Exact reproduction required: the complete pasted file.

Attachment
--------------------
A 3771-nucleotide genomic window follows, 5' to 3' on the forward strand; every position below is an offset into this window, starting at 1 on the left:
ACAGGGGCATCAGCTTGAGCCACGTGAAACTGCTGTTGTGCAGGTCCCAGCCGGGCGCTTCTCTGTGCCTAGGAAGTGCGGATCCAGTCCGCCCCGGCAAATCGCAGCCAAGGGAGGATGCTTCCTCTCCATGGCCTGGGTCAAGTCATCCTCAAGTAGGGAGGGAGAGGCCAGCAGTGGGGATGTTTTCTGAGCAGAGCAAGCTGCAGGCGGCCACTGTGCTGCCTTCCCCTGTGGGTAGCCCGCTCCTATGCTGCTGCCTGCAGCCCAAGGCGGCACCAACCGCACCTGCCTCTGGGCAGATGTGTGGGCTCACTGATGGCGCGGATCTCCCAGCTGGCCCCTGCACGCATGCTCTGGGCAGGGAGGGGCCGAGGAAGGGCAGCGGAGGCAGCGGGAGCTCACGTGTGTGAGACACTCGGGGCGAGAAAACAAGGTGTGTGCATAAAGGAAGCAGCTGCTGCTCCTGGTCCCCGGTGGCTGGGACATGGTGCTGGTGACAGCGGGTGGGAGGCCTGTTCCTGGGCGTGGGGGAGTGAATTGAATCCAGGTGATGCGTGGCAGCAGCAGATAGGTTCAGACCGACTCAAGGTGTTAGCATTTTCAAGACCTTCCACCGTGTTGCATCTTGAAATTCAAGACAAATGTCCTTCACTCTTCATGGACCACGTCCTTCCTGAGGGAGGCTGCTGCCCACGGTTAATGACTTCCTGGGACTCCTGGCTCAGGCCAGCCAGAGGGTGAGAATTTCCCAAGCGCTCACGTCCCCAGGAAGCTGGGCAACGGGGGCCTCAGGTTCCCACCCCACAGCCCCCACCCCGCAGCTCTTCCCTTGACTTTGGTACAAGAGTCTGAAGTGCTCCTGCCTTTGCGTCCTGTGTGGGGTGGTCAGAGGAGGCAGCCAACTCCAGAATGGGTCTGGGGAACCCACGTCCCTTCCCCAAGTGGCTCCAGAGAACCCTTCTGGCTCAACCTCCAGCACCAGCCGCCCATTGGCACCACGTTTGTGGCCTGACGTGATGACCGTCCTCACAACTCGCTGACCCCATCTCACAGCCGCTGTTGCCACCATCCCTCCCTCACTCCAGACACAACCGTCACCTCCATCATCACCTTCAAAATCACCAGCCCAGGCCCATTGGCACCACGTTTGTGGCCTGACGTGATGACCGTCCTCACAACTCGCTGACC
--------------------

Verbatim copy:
A 3771-nucleotide genomic window follows, 5' to 3' on the forward strand; every position below is an offset into this window, starting at 1 on the left:
ACAGGGGCATCAGCTTGAGCCACGTGAAACTGCTGTTGTGCAGGTCCCAGCCGGGCGCTTCTCTGTGCCTAGGAAGTGCGGATCCAGTCCGCCCCGGCAAATCGCAGCCAAGGGAGGATGCTTCCTCTCCATGGCCTGGGTCAAGTCATCCTCAAGTAGGGAGGGAGAGGCCAGCAGTGGGGATGTTTTCTGAGCAGAGCAAGCTGCAGGCGGCCACTGTGCTGCCTTCCCCTGTGGGTAGCCCGCTCCTATGCTGCTGCCTGCAGCCCAAGGCGGCACCAACCGCACCTGCCTCTGGGCAGATGTGTGGGCTCACTGATGGCGCGGATCTCCCAGCTGGCCCCTGCACGCATGCTCTGGGCAGGGAGGGGCCGAGGAAGGGCAGCGGAGGCAGCGGGAGCTCACGTGTGTGAGACACTCGGGGCGAGAAAACAAGGTGTGTGCATAAAGGAAGCAGCTGCTGCTCCTGGTCCCCGGTGGCTGGGACATGGTGCTGGTGACAGCGGGTGGGAGGCCTGTTCCTGGGCGTGGGGGAGTGAATTGAATCCAGGTGATGCGTGGCAGCAGCAGATAGGTTCAGACCGACTCAAGGTGTTAGCATTTTCAAGACCTTCCACCGTGTTGCATCTTGAAATTCAAGACAAATGTCCTTCACTCTTCATGGACCACGTCCTTCCTGAGGGAGGCTGCTGCCCACGGTTAATGACTTCCTGGGACTCCTGGCTCAGGCCAGCCAGAGGGTGAGAATTTCCCAAGCGCTCACGTCCCCAGGAAGCTGGGCAACGGGGGCCTCAGGTTCCCACCCCACAGCCCCCACCCCGCAGCTCTTCCCTTGACTTTGGTACAAGAGTCTGAAGTGCTCCTGCCTTTGCGTCCTGTGTGGGGTGGTCAGAGGAGGCAGCCAACTCCAGAATGGGTCTGGGGAACCCACGTCCCTTCCCCAAGTGGCTCCAGAGAACCCTTCTGGCTCAACCTCCAGCACCAGCCGCCCATTGGCACCACGTTTGTGGCCTGACGTGATGACCGTCCTCACAACTCGCTGACCCCATCTCACAGCCGCTGTTGCCACCATCCCTCCCTCACTCCAGACACAACCGTCACCTCCATCATCACCTTCAAAATCACCAGCCCAGGCCCATTGGCACCACGTTTGTGGCCTGACGTGATGACCGTCCTCACAACTCGCTGACC